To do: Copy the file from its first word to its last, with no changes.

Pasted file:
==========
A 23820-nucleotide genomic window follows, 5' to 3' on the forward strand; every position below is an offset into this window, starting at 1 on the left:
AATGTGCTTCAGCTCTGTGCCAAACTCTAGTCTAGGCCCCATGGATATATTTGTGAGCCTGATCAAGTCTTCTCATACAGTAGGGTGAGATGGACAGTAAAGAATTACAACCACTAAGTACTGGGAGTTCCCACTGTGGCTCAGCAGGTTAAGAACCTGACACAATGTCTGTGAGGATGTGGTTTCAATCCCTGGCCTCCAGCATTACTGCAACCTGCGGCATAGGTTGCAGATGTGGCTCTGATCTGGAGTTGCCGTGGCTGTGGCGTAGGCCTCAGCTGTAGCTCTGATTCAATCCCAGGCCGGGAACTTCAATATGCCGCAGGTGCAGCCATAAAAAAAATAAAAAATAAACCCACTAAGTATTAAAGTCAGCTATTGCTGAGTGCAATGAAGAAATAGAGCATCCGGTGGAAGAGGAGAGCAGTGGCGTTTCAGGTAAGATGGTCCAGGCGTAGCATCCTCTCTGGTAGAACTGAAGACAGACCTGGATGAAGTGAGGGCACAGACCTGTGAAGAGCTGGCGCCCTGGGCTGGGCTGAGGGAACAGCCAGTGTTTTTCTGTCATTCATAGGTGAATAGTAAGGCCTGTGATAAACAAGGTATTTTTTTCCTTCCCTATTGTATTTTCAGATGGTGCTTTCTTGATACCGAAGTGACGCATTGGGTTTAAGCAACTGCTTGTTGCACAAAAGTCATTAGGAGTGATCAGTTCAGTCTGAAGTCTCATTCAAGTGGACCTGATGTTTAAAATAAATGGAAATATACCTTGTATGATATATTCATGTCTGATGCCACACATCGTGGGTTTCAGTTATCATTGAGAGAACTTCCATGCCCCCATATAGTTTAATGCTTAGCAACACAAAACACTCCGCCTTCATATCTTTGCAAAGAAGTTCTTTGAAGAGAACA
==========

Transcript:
A 23820-nucleotide genomic window follows, 5' to 3' on the forward strand; every position below is an offset into this window, starting at 1 on the left:
AATGTGCTTCAGCTCTGTGCCAAACTCTAGTCTAGGCCCCATGGATATATTTGTGAGCCTGATCAAGTCTTCTCATACAGTAGGGTGAGATGGACAGTAAAGAATTACAACCACTAAGTACTGGGAGTTCCCACTGTGGCTCAGCAGGTTAAGAACCTGACACAATGTCTGTGAGGATGTGGTTTCAATCCCTGGCCTCCAGCATTACTGCAACCTGCGGCATAGGTTGCAGATGTGGCTCTGATCTGGAGTTGCCGTGGCTGTGGCGTAGGCCTCAGCTGTAGCTCTGATTCAATCCCAGGCCGGGAACTTCAATATGCCGCAGGTGCAGCCATAAAAAAAATAAAAAATAAACCCACTAAGTATTAAAGTCAGCTATTGCTGAGTGCAATGAAGAAATAGAGCATCCGGTGGAAGAGGAGAGCAGTGGCGTTTCAGGTAAGATGGTCCAGGCGTAGCATCCTCTCTGGTAGAACTGAAGACAGACCTGGATGAAGTGAGGGCACAGACCTGTGAAGAGCTGGCGCCCTGGGCTGGGCTGAGGGAACAGCCAGTGTTTTTCTGTCATTCATAGGTGAATAGTAAGGCCTGTGATAAACAAGGTATTTTTTTCCTTCCCTATTGTATTTTCAGATGGTGCTTTCTTGATACCGAAGTGACGCATTGGGTTTAAGCAACTGCTTGTTGCACAAAAGTCATTAGGAGTGATCAGTTCAGTCTGAAGTCTCATTCAAGTGGACCTGATGTTTAAAATAAATGGAAATATACCTTGTATGATATATTCATGTCTGATGCCACACATCGTGGGTTTCAGTTATCATTGAGAGAACTTCCATGCCCCCATATAGTTTAATGCTTAGCAACACAAAACACTCCGCCTTCATATCTTTGCAAAGAAGTTCTTTGAAGAGAACA